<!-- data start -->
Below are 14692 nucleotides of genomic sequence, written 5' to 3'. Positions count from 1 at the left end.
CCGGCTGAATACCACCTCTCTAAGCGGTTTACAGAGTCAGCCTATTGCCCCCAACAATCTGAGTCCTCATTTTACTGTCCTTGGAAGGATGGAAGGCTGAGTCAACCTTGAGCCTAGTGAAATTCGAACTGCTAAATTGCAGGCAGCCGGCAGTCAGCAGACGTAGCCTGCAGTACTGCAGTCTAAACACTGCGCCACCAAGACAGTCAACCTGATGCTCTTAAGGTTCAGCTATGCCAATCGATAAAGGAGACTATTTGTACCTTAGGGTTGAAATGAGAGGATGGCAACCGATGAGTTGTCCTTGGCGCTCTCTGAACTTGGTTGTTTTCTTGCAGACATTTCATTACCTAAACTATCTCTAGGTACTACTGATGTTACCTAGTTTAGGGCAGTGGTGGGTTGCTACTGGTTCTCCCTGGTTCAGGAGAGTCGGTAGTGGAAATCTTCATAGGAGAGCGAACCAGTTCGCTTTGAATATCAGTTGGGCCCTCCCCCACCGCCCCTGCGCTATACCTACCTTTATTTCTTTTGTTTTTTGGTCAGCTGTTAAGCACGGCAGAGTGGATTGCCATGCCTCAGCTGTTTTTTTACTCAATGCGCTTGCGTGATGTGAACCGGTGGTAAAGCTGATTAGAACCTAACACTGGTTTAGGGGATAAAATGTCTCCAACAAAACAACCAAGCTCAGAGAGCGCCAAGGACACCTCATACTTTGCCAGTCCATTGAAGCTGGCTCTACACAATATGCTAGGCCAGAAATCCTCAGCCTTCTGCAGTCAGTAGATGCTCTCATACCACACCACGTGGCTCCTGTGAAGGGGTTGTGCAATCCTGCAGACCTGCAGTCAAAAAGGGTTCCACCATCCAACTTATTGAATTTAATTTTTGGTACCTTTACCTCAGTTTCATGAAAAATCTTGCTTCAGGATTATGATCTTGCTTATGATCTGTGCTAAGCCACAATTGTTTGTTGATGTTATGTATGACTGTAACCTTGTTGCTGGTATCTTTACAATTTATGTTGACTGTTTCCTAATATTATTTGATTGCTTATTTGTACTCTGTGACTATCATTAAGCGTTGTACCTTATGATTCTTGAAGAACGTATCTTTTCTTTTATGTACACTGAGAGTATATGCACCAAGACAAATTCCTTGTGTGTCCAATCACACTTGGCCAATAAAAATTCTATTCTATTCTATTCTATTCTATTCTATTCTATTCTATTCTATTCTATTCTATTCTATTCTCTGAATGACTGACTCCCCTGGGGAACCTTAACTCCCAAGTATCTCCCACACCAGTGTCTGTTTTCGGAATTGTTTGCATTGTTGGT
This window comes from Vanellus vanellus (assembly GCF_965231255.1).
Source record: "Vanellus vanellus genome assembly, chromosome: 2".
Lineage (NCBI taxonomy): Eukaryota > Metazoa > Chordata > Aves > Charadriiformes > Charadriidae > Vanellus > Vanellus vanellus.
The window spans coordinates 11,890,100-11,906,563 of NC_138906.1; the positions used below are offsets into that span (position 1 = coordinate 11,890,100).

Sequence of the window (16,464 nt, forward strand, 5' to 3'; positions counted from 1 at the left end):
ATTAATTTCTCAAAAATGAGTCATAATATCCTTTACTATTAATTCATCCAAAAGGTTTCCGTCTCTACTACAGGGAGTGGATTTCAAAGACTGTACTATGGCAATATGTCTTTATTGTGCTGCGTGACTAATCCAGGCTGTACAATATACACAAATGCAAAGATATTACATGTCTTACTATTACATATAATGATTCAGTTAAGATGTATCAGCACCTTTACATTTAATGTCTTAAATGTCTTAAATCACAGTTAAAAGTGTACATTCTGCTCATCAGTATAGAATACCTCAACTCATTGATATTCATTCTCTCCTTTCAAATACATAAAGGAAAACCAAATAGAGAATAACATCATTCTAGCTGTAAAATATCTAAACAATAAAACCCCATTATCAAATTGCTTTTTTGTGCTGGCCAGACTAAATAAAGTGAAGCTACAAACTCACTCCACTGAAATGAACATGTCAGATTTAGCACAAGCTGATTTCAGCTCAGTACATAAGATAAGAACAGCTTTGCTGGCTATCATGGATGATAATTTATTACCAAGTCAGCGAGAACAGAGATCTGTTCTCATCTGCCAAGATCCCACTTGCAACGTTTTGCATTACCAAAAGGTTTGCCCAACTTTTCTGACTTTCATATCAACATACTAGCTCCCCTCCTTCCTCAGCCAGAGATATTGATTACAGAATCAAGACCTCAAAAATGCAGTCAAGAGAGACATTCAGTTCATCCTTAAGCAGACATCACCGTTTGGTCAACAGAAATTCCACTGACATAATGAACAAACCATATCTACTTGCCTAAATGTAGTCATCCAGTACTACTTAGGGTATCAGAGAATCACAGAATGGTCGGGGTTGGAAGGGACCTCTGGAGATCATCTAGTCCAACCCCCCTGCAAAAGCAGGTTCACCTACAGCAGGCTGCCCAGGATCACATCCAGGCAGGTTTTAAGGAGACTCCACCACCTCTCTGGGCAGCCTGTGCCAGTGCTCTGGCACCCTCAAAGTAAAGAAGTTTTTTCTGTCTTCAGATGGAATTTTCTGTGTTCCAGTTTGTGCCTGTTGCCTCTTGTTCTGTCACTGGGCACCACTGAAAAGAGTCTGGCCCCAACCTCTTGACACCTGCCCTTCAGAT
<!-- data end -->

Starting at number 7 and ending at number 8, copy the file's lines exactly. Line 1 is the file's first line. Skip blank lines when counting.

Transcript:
Sequence of the window (16,464 nt, forward strand, 5' to 3'; positions counted from 1 at the left end):
ATTAATTTCTCAAAAATGAGTCATAATATCCTTTACTATTAATTCATCCAAAAGGTTTCCGTCTCTACTACAGGGAGTGGATTTCAAAGACTGTACTATGGCAATATGTCTTTATTGTGCTGCGTGACTAATCCAGGCTGTACAATATACACAAATGCAAAGATATTACATGTCTTACTATTACATATAATGATTCAGTTAAGATGTATCAGCACCTTTACATTTAATGTCTTAAATGTCTTAAATCACAGTTAAAAGTGTACATTCTGCTCATCAGTATAGAATACCTCAACTCATTGATATTCATTCTCTCCTTTCAAATACATAAAGGAAAACCAAATAGAGAATAACATCATTCTAGCTGTAAAATATCTAAACAATAAAACCCCATTATCAAATTGCTTTTTTGTGCTGGCCAGACTAAATAAAGTGAAGCTACAAACTCACTCCACTGAAATGAACATGTCAGATTTAGCACAAGCTGATTTCAGCTCAGTACATAAGATAAGAACAGCTTTGCTGGCTATCATGGATGATAATTTATTACCAAGTCAGCGAGAACAGAGATCTGTTCTCATCTGCCAAGATCCCACTTGCAACGTTTTGCATTACCAAAAGGTTTGCCCAACTTTTCTGACTTTCATATCAACATACTAGCTCCCCTCCTTCCTCAGCCAGAGATATTGATTACAGAATCAAGACCTCAAAAATGCAGTCAAGAGAGACATTCAGTTCATCCTTAAGCAGACATCACCGTTTGGTCAACAGAAATTCCACTGACATAATGAACAAACCATATCTACTTGCCTAAATGTAGTCATCCAGTACTACTTAGGGTATCAGAGAATCACAGAATGGTCGGGGTTGGAAGGGACCTCTGGAGATCATCTAGTCCAACCCCCCTGCAAAAGCAGGTTCACCTACAGCAGGCTGCCCAGGATCACATCCAGGCAGGTTTTAAGGAGACTCCACCACCTCTCTGGGCAGCCTGTGCCAGTGCTCTGGCACCCTCAAAGTAAAGAAGTTTTTTCTGTCTTCAGATGGAATTTTCTGTGTTCCAGTTTGTGCCTGTTGCCTCTTGTTCTGTCACTGGGCACCACTGAAAAGAGTCTGGCCCCAACCTCTTGACACCTGCCCTTCAGAT